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Pharmacokinetics of remifentanil in conscious cats and cats anesthetized with isoflurane

Bruno H. Pypendop DrMedVet, DrVetSci1, Robert J. Brosnan DVM, PhD2, Kristine T. Siao BS3, and Scott D. Stanley PhD4
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  • 1 Department of Surgical and Radiological Sciences, School of Veterinary Medicine, University of California, Davis, CA 95616.
  • | 2 Department of Surgical and Radiological Sciences, School of Veterinary Medicine, University of California, Davis, CA 95616.
  • | 3 Department of Surgical and Radiological Sciences, School of Veterinary Medicine, University of California, Davis, CA 95616.
  • | 4 K. L. Maddy Equine Analytical Chemistry Laboratory, School of Veterinary Medicine, University of California, Davis, CA 95616.

Abstract

Objective—To characterize the pharmacokinetics of remifentanil in conscious cats and cats anesthetized with isoflurane.

Animals—6 cats.

Procedures—Remifentanil (1 μg/kg/min for 5 minutes) was administered IV in conscious cats or cats anesthetized with 1.63% isoflurane in oxygen in a randomized crossover design. Blood samples were obtained immediately prior to remifentanil administration and every minute for 10 minutes, every 2 minutes for 10 minutes, and every 5 minutes for 10 minutes after the beginning of the infusion. Blood was immediately transferred to tubes containing citric acid, flash frozen in liquid nitrogen, and stored at −80°C until analysis. Blood remifentanil concentration was determined by use of liquid chromatography–mass spectrometry. Remifentanil concentration-time data were fitted to compartment models.

Results—A 2-compartment model (with zero-order input because of study design) best described the disposition of remifentanil in awake and isoflurane-anesthetized cats. The apparent volume of distribution of the central compartment, the apparent volume of distribution at steady state, the clearance, and the terminal half-life (median [range]) were 1,596 (1,164 to 2,111) and 567 (278 to 641) mL/kg, 7,632 (2,284 to 76,039) and 1,651 (446 to 29,229) mL/kg, 766 (408 to 1,473) and 371 (197 to 472) mL/min/kg, and 17.4 (5.5 to 920.3) and 15.7 (3.8 to 410.3) minutes in conscious and anesthetized cats, respectively.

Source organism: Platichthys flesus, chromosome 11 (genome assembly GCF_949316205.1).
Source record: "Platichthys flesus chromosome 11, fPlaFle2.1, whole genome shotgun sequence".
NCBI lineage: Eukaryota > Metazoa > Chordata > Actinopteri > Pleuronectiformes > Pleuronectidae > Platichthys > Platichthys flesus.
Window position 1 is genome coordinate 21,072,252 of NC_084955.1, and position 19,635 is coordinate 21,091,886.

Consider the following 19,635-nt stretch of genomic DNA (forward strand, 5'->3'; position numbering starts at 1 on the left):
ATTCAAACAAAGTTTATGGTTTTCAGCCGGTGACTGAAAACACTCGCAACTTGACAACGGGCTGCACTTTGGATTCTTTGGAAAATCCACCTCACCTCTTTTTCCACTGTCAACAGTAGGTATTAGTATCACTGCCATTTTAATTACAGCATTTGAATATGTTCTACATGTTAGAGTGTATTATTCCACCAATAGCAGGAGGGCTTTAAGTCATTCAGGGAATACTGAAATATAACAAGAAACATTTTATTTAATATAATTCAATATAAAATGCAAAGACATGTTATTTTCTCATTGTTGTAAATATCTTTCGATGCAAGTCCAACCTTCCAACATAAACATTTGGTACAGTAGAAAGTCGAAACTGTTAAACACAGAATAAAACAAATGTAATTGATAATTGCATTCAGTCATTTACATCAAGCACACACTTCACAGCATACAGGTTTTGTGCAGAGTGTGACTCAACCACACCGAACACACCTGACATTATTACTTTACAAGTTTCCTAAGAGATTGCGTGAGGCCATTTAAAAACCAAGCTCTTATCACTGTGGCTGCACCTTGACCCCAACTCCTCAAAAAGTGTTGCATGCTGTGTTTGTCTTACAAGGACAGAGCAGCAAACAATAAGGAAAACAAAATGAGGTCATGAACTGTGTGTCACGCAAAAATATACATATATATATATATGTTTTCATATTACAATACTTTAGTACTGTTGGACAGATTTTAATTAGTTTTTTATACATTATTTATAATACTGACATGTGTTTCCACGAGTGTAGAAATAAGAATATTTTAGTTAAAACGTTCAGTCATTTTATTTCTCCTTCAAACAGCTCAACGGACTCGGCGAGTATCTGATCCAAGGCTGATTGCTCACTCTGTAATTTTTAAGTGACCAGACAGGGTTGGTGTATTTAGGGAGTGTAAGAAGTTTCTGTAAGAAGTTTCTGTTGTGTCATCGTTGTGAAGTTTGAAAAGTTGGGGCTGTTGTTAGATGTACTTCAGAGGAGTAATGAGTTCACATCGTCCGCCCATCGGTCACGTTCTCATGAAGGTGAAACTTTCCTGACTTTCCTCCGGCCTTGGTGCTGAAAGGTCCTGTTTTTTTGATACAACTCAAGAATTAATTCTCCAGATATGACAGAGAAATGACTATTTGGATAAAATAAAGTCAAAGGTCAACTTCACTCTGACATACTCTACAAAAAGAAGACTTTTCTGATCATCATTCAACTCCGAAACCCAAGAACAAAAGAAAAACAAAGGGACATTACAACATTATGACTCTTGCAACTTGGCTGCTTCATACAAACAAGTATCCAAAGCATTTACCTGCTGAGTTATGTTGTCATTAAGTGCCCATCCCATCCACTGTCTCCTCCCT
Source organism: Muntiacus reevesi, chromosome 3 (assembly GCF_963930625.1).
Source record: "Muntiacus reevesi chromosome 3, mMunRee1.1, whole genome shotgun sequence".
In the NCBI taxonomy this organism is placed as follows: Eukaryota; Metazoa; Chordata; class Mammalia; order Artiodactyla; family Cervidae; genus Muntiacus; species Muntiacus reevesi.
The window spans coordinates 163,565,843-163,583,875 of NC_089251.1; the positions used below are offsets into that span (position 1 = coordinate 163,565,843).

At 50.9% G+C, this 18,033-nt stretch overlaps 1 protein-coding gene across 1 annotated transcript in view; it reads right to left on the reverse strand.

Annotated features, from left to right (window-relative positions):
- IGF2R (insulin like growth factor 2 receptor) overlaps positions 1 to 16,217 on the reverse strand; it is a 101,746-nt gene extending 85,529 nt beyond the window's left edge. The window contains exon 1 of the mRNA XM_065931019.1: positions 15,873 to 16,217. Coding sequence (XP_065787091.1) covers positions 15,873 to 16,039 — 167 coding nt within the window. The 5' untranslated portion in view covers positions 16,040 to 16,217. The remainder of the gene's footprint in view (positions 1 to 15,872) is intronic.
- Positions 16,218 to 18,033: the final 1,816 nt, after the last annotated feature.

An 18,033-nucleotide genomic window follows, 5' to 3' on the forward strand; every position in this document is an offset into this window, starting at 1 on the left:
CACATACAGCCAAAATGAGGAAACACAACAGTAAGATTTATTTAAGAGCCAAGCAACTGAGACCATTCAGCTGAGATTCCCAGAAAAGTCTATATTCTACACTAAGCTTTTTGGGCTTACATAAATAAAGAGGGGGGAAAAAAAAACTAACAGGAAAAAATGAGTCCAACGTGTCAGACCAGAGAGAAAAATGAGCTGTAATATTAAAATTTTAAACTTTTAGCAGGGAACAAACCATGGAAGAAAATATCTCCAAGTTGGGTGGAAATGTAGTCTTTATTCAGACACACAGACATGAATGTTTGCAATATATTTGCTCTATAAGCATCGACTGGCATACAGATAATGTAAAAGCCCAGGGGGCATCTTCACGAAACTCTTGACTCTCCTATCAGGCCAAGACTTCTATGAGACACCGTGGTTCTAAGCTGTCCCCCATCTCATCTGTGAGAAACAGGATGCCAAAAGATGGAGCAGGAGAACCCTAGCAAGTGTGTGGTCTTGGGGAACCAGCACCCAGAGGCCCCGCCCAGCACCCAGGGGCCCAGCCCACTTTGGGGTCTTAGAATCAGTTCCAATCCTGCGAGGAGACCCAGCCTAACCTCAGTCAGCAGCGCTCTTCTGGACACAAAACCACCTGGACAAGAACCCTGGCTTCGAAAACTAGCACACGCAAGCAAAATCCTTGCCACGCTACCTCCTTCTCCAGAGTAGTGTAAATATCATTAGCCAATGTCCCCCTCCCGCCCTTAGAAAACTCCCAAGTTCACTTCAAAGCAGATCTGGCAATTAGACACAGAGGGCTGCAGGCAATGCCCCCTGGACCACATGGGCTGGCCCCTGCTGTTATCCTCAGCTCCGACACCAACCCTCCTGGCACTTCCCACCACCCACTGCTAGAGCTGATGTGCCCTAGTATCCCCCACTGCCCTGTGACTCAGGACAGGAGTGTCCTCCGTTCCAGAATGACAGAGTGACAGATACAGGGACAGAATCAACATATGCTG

Conclusions and Clinical Relevance—The disposition of remifentanil in cats was characterized by a high clearance. Isoflurane anesthesia significantly decreased the volume of the central compartment, likely by decreasing blood flow to vessel-rich organs.

Abstract

Objective—To characterize the pharmacokinetics of remifentanil in conscious cats and cats anesthetized with isoflurane.

Animals—6 cats.

Procedures—Remifentanil (1 μg/kg/min for 5 minutes) was administered IV in conscious cats or cats anesthetized with 1.63% isoflurane in oxygen in a randomized crossover design. Blood samples were obtained immediately prior to remifentanil administration and every minute for 10 minutes, every 2 minutes for 10 minutes, and every 5 minutes for 10 minutes after the beginning of the infusion. Blood was immediately transferred to tubes containing citric acid, flash frozen in liquid nitrogen, and stored at −80°C until analysis. Blood remifentanil concentration was determined by use of liquid chromatography–mass spectrometry. Remifentanil concentration-time data were fitted to compartment models.

Results—A 2-compartment model (with zero-order input because of study design) best described the disposition of remifentanil in awake and isoflurane-anesthetized cats. The apparent volume of distribution of the central compartment, the apparent volume of distribution at steady state, the clearance, and the terminal half-life (median [range]) were 1,596 (1,164 to 2,111) and 567 (278 to 641) mL/kg, 7,632 (2,284 to 76,039) and 1,651 (446 to 29,229) mL/kg, 766 (408 to 1,473) and 371 (197 to 472) mL/min/kg, and 17.4 (5.5 to 920.3) and 15.7 (3.8 to 410.3) minutes in conscious and anesthetized cats, respectively.

Conclusions and Clinical Relevance—The disposition of remifentanil in cats was characterized by a high clearance. Isoflurane anesthesia significantly decreased the volume of the central compartment, likely by decreasing blood flow to vessel-rich organs.

Contributor Notes

Supported by the Center for Companion Animal Health, School of Veterinary Medicine, University of California.

Address correspondence to Dr. Pypendop.